June 21st, 2012

Cream City Chorus: The Last Curtain Call

June 16th was the Cream City Chorus' last performance. We went to the 7:30 PM show so we could be there for the last of the last.

Since the title of the concert was chosen before the decision to close down, the programs read, "Schlemiel! Schlimazel! Celebrating the Cream City (and the Wisconsin Cream City Chorus)". Although the "Laverne and Shirley" themesong (as well as "Happy Days") did make it into the concert, the program was altered to be as much of a retrospective on the chorus as could be crammed into a reasonable time.

This was not easy. I heard that over eighty songs were on the chorus members' "must do" list, and a lot of work was involved in paring that down to a list of 45, most of which were excerpted into six long medleys. It was a herculean task stitching all that together and working transitions and accompaniment, such that, given some life events that occurred during the rehersal period, the ultimate product could have doen with a bit more polishing in some places. I think the tough decision should have been made to cover a bit less territory and concentrate on fewer but stronger songs.

I like a good medley as much as anyone, especially one that's wittily constructed, but not to have the vast majority of the concert composed that way, which got a bit wearisome.

That being said, the sheer sentiment of the occasion made up for much. Georgie and I have been attending the concerts for most of twenty years of the group's twenty-five year existence, and it was nice to have remembrances of songs from long ago, as well as a taste of those that were before our time.

Some of the particular gems were Ebbie Duggins and Shirl Greeb on "Letters," Emory Churness and Hilary Giffen on "The Song that Goes Like This," and the entire chorus and alumni members on "The Last Curtain Call," a powerful yet joyous rendition that had tears running down my face.

Over the years, the Cream City Chorus has given us an exceptional outpouring of creativity and invention, especially for a small, community group. We have had new music, new songs, and new styles of presentation. Some have been more sucessful than others, but always fresh, interesting, and making you look forward to what the next concert would hold.

The end of the Cream City Chorus is the end of a small but significant chapter in Milwaukee's artistic history. It will be missed.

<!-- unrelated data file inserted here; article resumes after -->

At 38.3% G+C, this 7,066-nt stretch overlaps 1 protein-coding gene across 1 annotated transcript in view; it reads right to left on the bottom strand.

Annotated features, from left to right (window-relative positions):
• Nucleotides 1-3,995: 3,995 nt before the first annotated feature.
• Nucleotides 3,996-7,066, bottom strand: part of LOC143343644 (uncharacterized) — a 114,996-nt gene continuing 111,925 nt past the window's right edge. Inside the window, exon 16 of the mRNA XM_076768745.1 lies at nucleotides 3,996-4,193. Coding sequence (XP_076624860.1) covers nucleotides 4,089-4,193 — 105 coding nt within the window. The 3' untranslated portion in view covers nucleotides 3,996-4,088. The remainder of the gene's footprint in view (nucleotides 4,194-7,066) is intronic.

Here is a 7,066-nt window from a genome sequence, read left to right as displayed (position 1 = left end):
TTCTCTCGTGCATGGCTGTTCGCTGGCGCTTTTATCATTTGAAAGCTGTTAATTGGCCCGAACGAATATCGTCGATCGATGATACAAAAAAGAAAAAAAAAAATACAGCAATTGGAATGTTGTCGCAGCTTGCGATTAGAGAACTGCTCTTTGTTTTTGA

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Man In Black 3

On Sunday, June 17th, we went to see "Men In Black 3".

Despite the long time passed since the second installment of the series, the actors and plotline picked up the milieu and attitude quite seamlessly.

Although Agent J (Will Smith) and Agent K (Tommy Lee Jones) are still rubbing along uneasily after fourteen years of partnership, there have been some changes at the gleaming white MIB offices. Notably, agency head Zed has been replaced by Agent O (Emma Thompson).

The plot begins with evil alien Boris (aka "The Animal," a sobriquet he hates--) breaking out from a maximum security prison. Boris travels back in time to try to undo his defeat by Agent K in 1969, which intitally changes J's timestream such that he is the only who doesn't 'remember' that K died forty-three years ago. There are other, dire, results from changing the past, which send J on his own desperate jump into the past in order to restore the prober sequence of events and get K back.

This works out with the mixture of humor and adventure we have come to expect from the Men In Black. Josh Brolin, as "Young K," does an uncannily good job of looking, sounding, and acting like Tommy Lee Smith's character, and the energy between him and Smith is both new and familiar. The alien assassin, Boris (Jemaine Clement), an advance man for his race's planned invasion of Earth, is an outwardly Kingonesque warrior who alternates an urbane manner and posh accent with growling rages. CGI effects however, reveal an altogether more unsettling and inhuman creature behind the dark goggles.

There was also a very amusing performance by Michaal Stuhlbarg as "Griffin", an alien refugee who can see alternate futures, and seemed to be channeling Robin Williams as "Mork from Ork"--another blast from the past.

There's lots of good fun along the way, including checking out the (mostly) well done 1969 setting. (Neither Georgie nor I remembered quite that many hats on men, or bouffant hairdos on women, in 1969--.) What was a bit frustrating was that makeup master Rick Baker created a host of 1960's style aliens--bulbous headed green men, bug-eyed monsters, an updated "Robot Monster"--but all we got to see of them on screen was a partof blurry backgrounds panning through the MIB headquarters. Dang!

Disappointingly for an SF film, there are a number of obvious scientific and factual errors, but they are minor distractions.

Recommended for those who enjoy humorous science fiction.

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